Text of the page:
For reasons that are not altogether clear or explicit, they came to be used increasingly by rulers as counselors, advisors and tutors and, eventually, to actually run the holy places of Mecca and Medina, where they were treated with enormous respect. One can speculate on the motivation — if they were not sexually active or preoccupied they were more likely to be devoted and loyal or given to spiritual preoccupations instead of bodily ones.
Were there other types of white slaves in Islam?
Yes. The Atlantic trade didn’t deal with white slaves, but the Islamic trade dealt with large numbers of white slaves.
And in Islam black slaves were never used for the same purposes that they were used in America?
In the early stages of Islam, they were used in the American way. In southern Iraq and neighboring Iran they were put to work in large quantities to clear the salt crust for agriculture and plantation labor. But in the ninth century, a prophet arrived who instigated a rebellion among the black slaves, the Zanj, in the area. This rebellion was enormous. It destroyed much of the commercial shipping in the region and came close to capturing the city of Baghdad, then the greatest city of Islam. It was eventually crushed after quite a protracted period. The impact across Islam was enormous. There developed a reluctance to allow very large concentrations of slaves for plantation agriculture. That is a parenthetical reason for the overwhelmingly domestic nature of the Islamic trade.
Does the Koran specify how slaves should be treated?
The Koran is the key. The relationship between slave and master in Islam is a very different relationship from that between the American plantation laborer and owner. It was a much more personalized relationship and relatively benevolent. Everything here is relative — being a slave is being a slave and it shouldn’t be romanticized.
The institution of slavery is sanctioned in the Koran. To say that the Koran is in any way opposed to the institution of slavery would be wrong. It is never recommended, but it is influentially and explicitly benevolent in its attitude to the poor, the orphaned and slaves. And there is a specific injunction that to free a slave is an act of piety, which has its due reward in the other life.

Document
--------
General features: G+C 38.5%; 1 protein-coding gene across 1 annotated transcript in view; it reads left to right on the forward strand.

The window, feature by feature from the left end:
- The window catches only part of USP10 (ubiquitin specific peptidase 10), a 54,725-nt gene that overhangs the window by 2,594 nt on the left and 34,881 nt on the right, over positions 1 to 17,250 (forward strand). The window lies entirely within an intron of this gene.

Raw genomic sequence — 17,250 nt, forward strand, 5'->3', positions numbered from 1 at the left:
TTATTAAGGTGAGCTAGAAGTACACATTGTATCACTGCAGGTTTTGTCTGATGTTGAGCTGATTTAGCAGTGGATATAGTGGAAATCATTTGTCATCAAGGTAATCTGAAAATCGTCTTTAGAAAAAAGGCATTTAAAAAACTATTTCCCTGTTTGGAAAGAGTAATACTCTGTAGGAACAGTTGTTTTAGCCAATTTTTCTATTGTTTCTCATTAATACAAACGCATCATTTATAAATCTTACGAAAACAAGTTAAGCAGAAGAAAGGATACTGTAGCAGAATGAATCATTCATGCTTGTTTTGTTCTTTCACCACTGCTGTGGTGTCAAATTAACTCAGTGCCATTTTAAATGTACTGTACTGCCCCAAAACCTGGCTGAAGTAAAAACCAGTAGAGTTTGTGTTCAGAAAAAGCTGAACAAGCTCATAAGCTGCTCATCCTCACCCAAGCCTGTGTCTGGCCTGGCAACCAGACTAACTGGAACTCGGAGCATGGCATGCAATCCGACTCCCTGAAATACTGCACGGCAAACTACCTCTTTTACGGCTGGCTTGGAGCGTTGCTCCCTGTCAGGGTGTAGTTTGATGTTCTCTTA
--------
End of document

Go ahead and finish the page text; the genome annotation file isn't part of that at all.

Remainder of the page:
Incidentally, what was absolutely outlawed in the Koran was to separate an infant or a young child from his mother.
Which was normal in America.
Right. There is a specific statement in the Koran that says that he who separates the child from his mother will himself be separated from his loved ones on the day of judgment.
Since it was an act of piety with immeasurable reward, the incidence of emancipation or enfranchisement was enormously more widespread in Islam than it was in the Western form of slavery. There wasn’t a complete separation of master from former slave. Usually, a patron and client relationship developed between slave and master. For example, in Mauritania today there are freed slaves called Haratin whose descendants still pay tribute to the family of the owner. Specifically in the Koran, the owner of a slave is enjoined to provide that slave with an opportunity to purchase his freedom.
There would be a binding contract in which the slave would be provided with the opportunity to earn money for himself and pay in installments to his owner, which by practice, if not by law, became a gratuity. There were then two motivations for freeing your slave — a reward in heaven and money in this world.
Was slave ownership only for the rich, as it was in America?
Slave ownership was so widespread. Even small shopkeepers owned slaves. Paradoxically, although slaves were at the bottom of the hierarchy because they weren’t free, they still stretched right across the economic hierarchy. It was not rare for slaves to become highly prized artists. There were academies that existed to teach young slave girls to play musical instruments. Any self-respecting merchant house would have a chamber orchestra.
Slaves became generals and black slaves became rulers. In the 16th century, a slave, Ambar, became first a general and then the ruler of a large Indian state.
I also thought it was fascinating that the child of a master by a slave was free.
Definitely. A child born fathered by his master was freed, since a child could not be the slave of his parents.
The great numbers of black female slaves must have ensured a great deal of miscegenation.
There’s no question about that. It is the major reason for the relatively small size of the black diaspora in Islam, though there were other reasons. A number of countries noted a low fertility rate among black women slaves. And not all women slaves used for domestic purposes had the opportunity to produce children.